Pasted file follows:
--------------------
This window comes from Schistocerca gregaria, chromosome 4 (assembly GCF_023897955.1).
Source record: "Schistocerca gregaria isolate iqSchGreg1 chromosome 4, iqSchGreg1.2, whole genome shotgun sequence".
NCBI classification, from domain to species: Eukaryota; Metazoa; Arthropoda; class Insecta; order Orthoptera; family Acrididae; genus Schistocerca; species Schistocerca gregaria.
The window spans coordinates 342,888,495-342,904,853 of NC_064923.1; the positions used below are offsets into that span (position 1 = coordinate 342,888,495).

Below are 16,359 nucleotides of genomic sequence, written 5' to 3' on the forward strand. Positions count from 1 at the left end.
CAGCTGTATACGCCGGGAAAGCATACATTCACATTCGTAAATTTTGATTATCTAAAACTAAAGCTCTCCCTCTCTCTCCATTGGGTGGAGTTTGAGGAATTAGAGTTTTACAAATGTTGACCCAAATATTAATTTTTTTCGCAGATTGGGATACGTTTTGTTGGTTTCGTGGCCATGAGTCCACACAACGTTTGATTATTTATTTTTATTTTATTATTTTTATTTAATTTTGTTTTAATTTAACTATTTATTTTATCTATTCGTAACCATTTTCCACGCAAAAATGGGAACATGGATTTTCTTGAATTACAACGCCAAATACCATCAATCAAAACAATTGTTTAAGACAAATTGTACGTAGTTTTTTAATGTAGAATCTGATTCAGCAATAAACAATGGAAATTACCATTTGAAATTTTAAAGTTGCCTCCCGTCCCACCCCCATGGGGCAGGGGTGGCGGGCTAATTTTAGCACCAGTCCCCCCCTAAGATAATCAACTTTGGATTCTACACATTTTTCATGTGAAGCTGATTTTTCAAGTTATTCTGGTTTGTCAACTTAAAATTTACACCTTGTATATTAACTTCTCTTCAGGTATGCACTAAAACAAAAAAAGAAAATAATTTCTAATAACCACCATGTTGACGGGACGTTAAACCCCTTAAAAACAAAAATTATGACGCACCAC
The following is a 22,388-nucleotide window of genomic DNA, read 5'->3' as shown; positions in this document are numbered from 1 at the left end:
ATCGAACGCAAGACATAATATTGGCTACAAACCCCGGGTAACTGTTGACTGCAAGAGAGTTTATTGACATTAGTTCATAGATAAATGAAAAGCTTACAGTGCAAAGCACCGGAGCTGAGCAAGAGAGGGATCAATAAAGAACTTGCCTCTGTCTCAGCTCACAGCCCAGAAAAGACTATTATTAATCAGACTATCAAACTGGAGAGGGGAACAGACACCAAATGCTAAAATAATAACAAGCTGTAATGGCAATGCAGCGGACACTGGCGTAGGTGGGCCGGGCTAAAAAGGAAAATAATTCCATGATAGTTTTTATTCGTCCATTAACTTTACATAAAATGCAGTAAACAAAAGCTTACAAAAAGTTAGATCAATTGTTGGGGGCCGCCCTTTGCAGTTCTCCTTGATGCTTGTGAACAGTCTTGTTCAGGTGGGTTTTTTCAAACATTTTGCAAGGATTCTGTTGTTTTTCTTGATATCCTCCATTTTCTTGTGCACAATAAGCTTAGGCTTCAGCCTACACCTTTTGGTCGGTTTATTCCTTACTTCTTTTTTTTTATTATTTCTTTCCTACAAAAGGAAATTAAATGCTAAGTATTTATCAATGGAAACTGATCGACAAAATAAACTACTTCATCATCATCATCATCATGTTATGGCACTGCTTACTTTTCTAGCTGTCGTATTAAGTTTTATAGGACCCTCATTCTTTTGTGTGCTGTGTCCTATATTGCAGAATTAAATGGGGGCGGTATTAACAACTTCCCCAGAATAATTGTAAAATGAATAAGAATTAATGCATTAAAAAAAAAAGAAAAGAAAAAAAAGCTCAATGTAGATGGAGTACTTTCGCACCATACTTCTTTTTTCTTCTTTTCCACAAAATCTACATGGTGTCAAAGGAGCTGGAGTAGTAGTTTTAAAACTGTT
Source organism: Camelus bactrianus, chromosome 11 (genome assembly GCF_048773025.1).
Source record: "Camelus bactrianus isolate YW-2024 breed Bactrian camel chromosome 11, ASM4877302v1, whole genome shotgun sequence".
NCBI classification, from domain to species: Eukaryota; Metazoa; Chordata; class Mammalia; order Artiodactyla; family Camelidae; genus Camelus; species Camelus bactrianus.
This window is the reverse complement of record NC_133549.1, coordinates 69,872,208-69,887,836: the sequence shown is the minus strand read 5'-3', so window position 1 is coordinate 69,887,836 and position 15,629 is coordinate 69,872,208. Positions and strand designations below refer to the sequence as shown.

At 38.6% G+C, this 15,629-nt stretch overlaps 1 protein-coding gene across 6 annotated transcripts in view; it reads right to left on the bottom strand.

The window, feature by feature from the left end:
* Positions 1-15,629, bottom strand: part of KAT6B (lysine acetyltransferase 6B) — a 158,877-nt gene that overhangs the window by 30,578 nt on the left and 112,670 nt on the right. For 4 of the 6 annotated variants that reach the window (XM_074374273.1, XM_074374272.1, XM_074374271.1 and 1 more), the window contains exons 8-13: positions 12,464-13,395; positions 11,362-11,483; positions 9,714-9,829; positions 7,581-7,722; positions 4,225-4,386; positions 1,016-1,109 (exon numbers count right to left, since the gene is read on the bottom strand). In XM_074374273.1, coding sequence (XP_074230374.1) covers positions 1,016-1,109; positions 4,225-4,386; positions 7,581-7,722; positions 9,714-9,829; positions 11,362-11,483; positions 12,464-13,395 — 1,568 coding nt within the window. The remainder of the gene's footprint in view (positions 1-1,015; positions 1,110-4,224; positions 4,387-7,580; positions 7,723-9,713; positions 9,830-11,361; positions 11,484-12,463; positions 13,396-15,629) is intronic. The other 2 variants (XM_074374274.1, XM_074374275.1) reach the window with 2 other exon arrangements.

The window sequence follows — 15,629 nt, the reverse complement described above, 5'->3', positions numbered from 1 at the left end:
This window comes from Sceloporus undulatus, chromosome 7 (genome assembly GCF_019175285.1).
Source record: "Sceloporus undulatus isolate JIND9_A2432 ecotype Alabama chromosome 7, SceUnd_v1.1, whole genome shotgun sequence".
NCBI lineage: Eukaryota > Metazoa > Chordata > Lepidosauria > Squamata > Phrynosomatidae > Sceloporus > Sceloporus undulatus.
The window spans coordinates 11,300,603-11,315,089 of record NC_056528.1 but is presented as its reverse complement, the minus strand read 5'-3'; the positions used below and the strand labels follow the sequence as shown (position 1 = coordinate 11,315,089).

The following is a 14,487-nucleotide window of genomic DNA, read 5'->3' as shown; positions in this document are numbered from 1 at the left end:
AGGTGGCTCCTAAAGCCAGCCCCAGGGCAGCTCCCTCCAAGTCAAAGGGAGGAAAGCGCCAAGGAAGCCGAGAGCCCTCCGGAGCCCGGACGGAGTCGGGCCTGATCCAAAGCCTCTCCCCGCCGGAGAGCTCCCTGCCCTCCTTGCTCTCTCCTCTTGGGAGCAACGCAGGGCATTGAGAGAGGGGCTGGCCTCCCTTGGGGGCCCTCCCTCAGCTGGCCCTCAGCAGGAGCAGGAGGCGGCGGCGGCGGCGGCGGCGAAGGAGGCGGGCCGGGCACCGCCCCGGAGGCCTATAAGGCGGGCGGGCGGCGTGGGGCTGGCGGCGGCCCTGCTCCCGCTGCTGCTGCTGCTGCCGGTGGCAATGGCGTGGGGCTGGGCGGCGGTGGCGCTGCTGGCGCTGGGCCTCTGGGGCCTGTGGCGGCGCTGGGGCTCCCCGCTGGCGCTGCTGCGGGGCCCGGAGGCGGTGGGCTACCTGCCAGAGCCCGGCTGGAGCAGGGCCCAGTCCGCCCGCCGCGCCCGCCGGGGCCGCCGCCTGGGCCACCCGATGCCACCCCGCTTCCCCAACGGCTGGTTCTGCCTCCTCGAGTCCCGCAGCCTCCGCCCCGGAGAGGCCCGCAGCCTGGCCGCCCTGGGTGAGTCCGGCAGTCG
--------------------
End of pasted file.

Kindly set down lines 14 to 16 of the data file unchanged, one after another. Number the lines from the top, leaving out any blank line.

The window, feature by feature from the left end:
* Positions 1-15,629, bottom strand: part of KAT6B (lysine acetyltransferase 6B) — a 158,877-nt gene that overhangs the window by 30,578 nt on the left and 112,670 nt on the right. For 4 of the 6 annotated variants that reach the window (XM_074374273.1, XM_074374272.1, XM_074374271.1 and 1 more), the window contains exons 8-13: positions 12,464-13,395; positions 11,362-11,483; positions 9,714-9,829; positions 7,581-7,722; positions 4,225-4,386; positions 1,016-1,109 (exon numbers count right to left, since the gene is read on the bottom strand). In XM_074374273.1, coding sequence (XP_074230374.1) covers positions 1,016-1,109; positions 4,225-4,386; positions 7,581-7,722; positions 9,714-9,829; positions 11,362-11,483; positions 12,464-13,395 — 1,568 coding nt within the window. The remainder of the gene's footprint in view (positions 1-1,015; positions 1,110-4,224; positions 4,387-7,580; positions 7,723-9,713; positions 9,830-11,361; positions 11,484-12,463; positions 13,396-15,629) is intronic. The other 2 variants (XM_074374274.1, XM_074374275.1) reach the window with 2 other exon arrangements.

The window sequence follows — 15,629 nt, the reverse complement described above, 5'->3', positions numbered from 1 at the left end: